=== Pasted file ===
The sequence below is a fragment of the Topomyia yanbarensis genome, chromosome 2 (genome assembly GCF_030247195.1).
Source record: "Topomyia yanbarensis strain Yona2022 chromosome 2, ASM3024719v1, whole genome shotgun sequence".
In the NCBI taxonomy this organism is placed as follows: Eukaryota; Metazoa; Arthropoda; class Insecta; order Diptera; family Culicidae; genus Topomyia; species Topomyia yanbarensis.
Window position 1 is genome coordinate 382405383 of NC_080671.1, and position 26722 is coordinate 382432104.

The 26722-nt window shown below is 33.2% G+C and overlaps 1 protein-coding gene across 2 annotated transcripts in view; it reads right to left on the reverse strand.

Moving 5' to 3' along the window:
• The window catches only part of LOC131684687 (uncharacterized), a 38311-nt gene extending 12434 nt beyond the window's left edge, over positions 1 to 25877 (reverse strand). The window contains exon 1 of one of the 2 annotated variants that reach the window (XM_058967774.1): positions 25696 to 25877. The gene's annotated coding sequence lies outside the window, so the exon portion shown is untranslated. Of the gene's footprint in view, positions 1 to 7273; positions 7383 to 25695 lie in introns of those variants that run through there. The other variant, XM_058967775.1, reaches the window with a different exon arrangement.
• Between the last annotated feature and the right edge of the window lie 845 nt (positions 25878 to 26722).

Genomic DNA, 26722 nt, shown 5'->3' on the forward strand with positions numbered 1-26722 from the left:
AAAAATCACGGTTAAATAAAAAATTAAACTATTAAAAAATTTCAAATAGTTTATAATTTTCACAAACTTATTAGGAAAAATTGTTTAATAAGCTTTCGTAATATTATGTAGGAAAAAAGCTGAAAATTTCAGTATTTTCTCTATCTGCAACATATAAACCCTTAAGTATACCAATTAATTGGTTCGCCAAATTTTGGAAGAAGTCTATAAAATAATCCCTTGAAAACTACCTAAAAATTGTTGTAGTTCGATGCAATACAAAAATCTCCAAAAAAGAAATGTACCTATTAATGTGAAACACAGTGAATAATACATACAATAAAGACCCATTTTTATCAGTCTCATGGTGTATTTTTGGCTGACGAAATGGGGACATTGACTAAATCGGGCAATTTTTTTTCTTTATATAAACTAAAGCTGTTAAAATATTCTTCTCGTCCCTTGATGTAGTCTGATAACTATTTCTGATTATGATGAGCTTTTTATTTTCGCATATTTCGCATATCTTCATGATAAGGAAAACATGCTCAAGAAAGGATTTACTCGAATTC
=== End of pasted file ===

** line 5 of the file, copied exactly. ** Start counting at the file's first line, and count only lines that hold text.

The 26722-nt window shown below is 33.2% G+C and overlaps 1 protein-coding gene across 2 annotated transcripts in view; it reads right to left on the reverse strand.